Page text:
Sometimes, taking your time and really paying attention pays off. You see things that you would normally breeze right over if you were operating at your normal speed. The other day, we were straightening things up on the patio for a party we were having and we went to move my pot of lettuce seedlings. Lo and behold, nestled in between the teeny tiny seedlings was a tiny toad. Seriously while he may look gigantic in this picture the little guy is only about an inch big. He was in the lettuce bed yesterday day and on the patio steps today. While I was watering he was jumping along next to me. I think that I might have made a friend.

Another little treasure I found while I was weeding and watering was a partial light blue robin’s egg. The occupant of this particular egg evidently has literally flown the coup, or at least I hope since the shell was on the ground.

Tim just came home from work (go figure, the youngest is the one with the part time job). He does gardening work for his former 6th grade teacher and loves every minute of it. Jane has shown him how to make wee gardens and Tim brought his home today. Here are the pictures!

The boys all left last night and by now are happily (I hope) sitting around a campfire eating dinner and laughing up a storm. They should have had most of the afternoon on the water since they split the 8 hour drive between last night and this morning.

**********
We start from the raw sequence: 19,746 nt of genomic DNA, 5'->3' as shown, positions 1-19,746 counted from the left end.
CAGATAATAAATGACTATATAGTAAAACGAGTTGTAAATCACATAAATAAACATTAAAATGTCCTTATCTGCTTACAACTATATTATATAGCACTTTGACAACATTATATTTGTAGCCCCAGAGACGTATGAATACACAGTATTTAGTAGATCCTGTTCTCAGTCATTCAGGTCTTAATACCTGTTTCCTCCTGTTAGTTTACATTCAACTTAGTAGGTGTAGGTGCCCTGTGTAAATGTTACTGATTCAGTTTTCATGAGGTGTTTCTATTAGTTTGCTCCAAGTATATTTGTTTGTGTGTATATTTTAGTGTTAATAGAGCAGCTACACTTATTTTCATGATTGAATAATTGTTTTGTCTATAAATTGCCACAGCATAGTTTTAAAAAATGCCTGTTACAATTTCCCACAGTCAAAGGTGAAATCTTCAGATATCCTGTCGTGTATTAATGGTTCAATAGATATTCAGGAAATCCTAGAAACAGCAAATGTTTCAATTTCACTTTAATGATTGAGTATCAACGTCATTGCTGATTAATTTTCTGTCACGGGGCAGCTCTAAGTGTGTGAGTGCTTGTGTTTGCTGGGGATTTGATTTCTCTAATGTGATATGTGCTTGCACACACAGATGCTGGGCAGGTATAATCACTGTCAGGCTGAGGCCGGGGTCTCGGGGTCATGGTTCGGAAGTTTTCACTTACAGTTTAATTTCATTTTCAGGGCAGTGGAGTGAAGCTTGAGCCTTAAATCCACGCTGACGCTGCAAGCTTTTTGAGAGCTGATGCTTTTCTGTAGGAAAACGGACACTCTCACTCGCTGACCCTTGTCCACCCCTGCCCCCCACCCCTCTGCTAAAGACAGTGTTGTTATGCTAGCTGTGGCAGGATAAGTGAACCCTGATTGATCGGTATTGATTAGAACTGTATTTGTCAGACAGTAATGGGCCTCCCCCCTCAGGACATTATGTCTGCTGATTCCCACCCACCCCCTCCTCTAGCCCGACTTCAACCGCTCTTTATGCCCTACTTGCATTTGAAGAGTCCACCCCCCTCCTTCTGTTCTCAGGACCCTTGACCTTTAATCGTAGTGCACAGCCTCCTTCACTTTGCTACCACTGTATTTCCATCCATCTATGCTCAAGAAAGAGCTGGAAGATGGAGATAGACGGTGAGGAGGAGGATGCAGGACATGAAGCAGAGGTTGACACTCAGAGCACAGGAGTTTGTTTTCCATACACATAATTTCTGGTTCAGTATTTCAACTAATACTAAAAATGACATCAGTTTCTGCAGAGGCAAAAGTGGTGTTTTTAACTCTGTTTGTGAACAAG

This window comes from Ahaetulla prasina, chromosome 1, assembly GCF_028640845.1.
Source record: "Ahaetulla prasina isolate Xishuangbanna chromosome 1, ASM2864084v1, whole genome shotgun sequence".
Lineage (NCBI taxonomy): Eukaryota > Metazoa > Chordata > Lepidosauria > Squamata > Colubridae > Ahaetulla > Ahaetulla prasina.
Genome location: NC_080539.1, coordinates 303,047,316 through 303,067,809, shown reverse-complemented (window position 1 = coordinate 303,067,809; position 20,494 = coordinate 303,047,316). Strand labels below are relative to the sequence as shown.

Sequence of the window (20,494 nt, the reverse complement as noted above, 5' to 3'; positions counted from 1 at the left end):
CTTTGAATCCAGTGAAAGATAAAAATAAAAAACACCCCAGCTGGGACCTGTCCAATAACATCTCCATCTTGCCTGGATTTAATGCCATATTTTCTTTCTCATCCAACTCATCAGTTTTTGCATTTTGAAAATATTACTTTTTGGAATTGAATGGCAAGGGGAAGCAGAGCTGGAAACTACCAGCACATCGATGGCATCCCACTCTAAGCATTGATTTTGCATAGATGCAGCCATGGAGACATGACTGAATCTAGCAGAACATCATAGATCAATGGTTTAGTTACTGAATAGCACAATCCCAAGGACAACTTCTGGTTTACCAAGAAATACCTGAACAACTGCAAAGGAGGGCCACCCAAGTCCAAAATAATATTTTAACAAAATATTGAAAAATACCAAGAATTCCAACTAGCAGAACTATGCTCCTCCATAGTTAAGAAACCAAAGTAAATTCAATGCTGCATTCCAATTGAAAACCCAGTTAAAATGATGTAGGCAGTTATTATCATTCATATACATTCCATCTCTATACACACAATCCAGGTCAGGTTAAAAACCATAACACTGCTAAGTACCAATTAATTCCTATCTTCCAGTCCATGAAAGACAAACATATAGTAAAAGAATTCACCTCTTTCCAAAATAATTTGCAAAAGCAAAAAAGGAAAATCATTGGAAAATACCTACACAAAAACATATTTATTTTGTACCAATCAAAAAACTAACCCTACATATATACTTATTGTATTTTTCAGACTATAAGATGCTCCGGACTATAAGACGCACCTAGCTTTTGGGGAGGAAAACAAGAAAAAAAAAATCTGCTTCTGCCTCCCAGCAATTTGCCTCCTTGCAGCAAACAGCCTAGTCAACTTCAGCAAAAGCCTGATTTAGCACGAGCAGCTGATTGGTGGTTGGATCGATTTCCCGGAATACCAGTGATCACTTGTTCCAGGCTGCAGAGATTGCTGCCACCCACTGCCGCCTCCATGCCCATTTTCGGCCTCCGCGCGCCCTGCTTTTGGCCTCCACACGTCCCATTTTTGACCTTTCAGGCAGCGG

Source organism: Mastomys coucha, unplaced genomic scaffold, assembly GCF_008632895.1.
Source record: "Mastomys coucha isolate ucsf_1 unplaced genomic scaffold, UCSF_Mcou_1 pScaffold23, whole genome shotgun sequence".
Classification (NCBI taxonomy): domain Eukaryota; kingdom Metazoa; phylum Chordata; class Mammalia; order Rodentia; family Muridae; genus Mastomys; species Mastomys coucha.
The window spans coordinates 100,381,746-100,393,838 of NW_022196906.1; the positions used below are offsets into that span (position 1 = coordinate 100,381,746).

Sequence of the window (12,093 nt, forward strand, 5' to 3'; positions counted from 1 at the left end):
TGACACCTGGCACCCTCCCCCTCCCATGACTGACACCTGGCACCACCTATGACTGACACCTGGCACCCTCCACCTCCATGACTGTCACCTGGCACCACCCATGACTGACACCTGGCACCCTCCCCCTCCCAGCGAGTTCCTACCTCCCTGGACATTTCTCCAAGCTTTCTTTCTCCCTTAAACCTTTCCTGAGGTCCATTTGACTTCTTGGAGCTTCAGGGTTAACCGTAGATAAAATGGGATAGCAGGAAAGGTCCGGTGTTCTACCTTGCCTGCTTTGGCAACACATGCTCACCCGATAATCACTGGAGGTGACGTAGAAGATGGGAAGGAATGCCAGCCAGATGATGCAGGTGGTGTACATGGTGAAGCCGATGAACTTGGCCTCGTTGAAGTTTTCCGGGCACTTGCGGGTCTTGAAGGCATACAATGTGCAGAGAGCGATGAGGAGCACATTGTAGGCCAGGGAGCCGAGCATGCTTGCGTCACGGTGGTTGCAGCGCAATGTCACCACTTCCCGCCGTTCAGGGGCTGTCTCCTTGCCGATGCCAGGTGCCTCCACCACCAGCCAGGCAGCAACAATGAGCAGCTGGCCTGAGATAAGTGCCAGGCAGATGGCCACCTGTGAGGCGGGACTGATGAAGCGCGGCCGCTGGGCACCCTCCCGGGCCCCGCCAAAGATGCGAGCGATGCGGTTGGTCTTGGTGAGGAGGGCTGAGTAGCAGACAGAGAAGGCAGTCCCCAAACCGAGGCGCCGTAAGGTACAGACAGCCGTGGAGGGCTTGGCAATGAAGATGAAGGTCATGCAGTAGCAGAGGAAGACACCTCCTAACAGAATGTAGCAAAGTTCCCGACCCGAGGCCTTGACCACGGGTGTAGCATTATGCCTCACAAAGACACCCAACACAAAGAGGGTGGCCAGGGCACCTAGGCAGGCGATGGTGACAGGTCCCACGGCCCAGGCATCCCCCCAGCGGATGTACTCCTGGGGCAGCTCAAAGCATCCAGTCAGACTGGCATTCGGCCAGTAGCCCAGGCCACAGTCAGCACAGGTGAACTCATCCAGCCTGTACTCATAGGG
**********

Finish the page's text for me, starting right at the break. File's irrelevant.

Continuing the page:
Tom and I had a fairly productive day running some errands together with breakfast out and then gardening and doing yard work for the rest of the day. I was so busy attacking the weeds in my garden that the time just flew by and I didn’t realize how late it was until I smelled our neighbor’s dinner cooking. My tummy grumbled and we realized when we stopped that it was past 7 p.m.

We’re getting pizza and watching something on the computer… Calm, relaxing evening.

DSCN4430 I remember the anticipation when we first planted this clematis plant in our flower bed here in Vermont. We (or at least, I) anxiously waited for the first bloom that first year. I remember that there was one, perfect, beautiful flower. Now, several years later, the plant is filled with more than a dozen blooms, each more beautiful than the first.

Gardening is patience. It is the ultimate test of one’s ability to watch, watch and see what happens. Sometimes, the results are spectacular and sometimes, they are not so good, and still sometimes, nothing ever comes to fruition.

I inherited my love of gardening from my grandfather, who was to the best of my recollection, an extremely patient man. He coaxed things to grow and he definitely had a green thumb. There are peach trees in my mother’s yard today that he planted from a pit from a fruit he had just finished eating. I remember it. I saw it and the tree that came from it. After more than 30 years, I still remember that and it still amazes me. He did compost before composting was the rage and he grew a backyard full of vegetable plants. He always took the time to carefully tend the plants and the results were, well, always well worth the effort.

I think of the garden as my “space” both physically and mentally. Today, the sun broke through the dark clouds and I felt compelled to spend an hour or so in the garden, planting, tending, remembering.

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I bought these awesome, huge dahlia plants from our local Rutland Farmer’s Market, from a stand whose name presently escapes me. They were quite the bargain at 3 for $8.50 and beat out what was available at one third the size and almost $7 each from the local garden centers.